Author Topic: Anyone ever had to drill out a snapped torque converter bolt??  (Read 568 times)

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Offline sb001

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I got the 18 ft/lb spec from the Bentley manual, which is basically thought of to be the "official" VW service repair manual. Doesn't mean everything in there is correct though.
I posted about my broken bolt over on the samba as well, no one else chimed in saying they had the same issue-- course you have to consider that probably only a small handful of posters there either own or have worked on an autostick... had to straighten lots of them out about the hatred and misunderstandings about the autsotick in my early days over there...  ::)

Offline 68autobug

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  • 68AutoBug - Lee in Australia
    • My 1968 Autostick Beetle

Yes, I haven't heard of anyone breaking off a Torque converter bolt before... I had a nut come loose...on a FLEXPLATE... maybe that was a first also... I had used LOCTITE on the bolts....!!!


Lee in Australia

-- Helping keep Autostick beetles on the road --
   -1968 Silver metallic 1600 single port Beetle - with BOSCH  SVDA and new BROSOL H30/31 carburetor with GENIE Extractor exhaust system with a quiet thunderbird muffler

http://photobucket.com/68autobug

Offline 68autobug

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I did some experimenting on the topic a while back. I wanted to replace the TC to FP bolts with something a little more robust. I got some hardened hex bolts because it is difficult to strip them, both the threads and hex socket. Not usable even when cut down because they cannot be made to clear the inside of the bell housing. I tried a couple different options to no avail.

So, my guess is that VW got themselves in a spot and had to create or special order those bolts with the narrow head. With a head that small I think 12 points were necessary to get any significant torque on them.

I really do believe that the spec torque on those bolts is an error by at least X2. Look at any similar or larger bolts on the car and compare. As before, the rod nuts which are hardened, under much more stress, have much more contact area and a 24ft.lb spec. Others are similar. There is a fairly linear relationship between the size of bolts and their torque spec. The TC-FP bolts are off the charts for torque spec IMO. They are for a fairly low stress application. It would be interesting to search this site and the samba to see how many have had the threads stripped, broken the captive nut off or stripped the points of the bolt while torquing to spec.

The newer replacements. I have some and have tried them but did not use. They appear to be of softer steel and do not have a taper at the start of the threads so they are difficult to get started although I think you could grind a slight taper on the end like the OEM ones.

Tom
I did some experimenting on the topic a while back. I wanted to replace the TC to FP bolts with something a little more robust. I got some hardened hex bolts because it is difficult to strip them, both the threads and hex socket. Not usable even when cut down because they cannot be made to clear the inside of the bell housing. I tried a couple different options to no avail.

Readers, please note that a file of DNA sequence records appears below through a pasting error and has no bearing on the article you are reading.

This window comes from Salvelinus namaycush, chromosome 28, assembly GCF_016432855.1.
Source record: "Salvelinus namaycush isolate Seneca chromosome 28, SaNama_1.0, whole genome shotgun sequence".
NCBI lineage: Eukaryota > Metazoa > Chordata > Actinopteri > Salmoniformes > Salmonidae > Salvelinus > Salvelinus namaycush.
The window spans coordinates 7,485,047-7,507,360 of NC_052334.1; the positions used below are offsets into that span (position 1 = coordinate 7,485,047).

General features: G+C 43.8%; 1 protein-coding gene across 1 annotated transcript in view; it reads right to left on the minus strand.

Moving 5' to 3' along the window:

So, my guess is that VW got themselves in a spot and had to create or special order those bolts with the narrow head. With a head that small I think 12 points were necessary to get any significant torque on them.

I really do believe that the spec torque on those bolts is an error by at least X2. Look at any similar or larger bolts on the car and compare. As before, the rod nuts which are hardened, under much more stress, have much more contact area and a 24ft.lb spec. Others are similar. There is a fairly linear relationship between the size of bolts and their torque spec. The TC-FP bolts are off the charts for torque spec IMO. They are for a fairly low stress application. It would be interesting to search this site and the samba to see how many have had the threads stripped, broken the captive nut off or stripped the points of the bolt while torquing to spec.

The newer replacements. I have some and have tried them but did not use. They appear to be of softer steel and do not have a taper at the start of the threads so they are difficult to get started although I think you could grind a slight taper on the end like the OEM ones.

Tom
... had to straighten lots of them out about the hatred and misunderstandings about the autsotick in my early days over there...  ::)


Yes, there were and probably are many people who don't understand anything about the autostick.. I just read where a disabled fellow in the UK had a type 3 fully automatic fitted to a beetle at great cost $$$$$$$$$$$$   as  He had heard of the problems associated with the autostick....!!!!! He could have saved Himself a lot of Money and greif...as the job had to be redone as the first time it didn't really work....  People who know nothing about them say they were very slow compared to a manual...!!!! and many VW Mechanics who have never done a course on autosticks don't like to even touch them...

cheers

Lee in Australia
-- Helping keep Autostick beetles on the road --
   -1968 Silver metallic 1600 single port Beetle - with BOSCH  SVDA and new BROSOL H30/31 carburetor with GENIE Extractor exhaust system with a quiet thunderbird muffler

http://photobucket.com/68autobug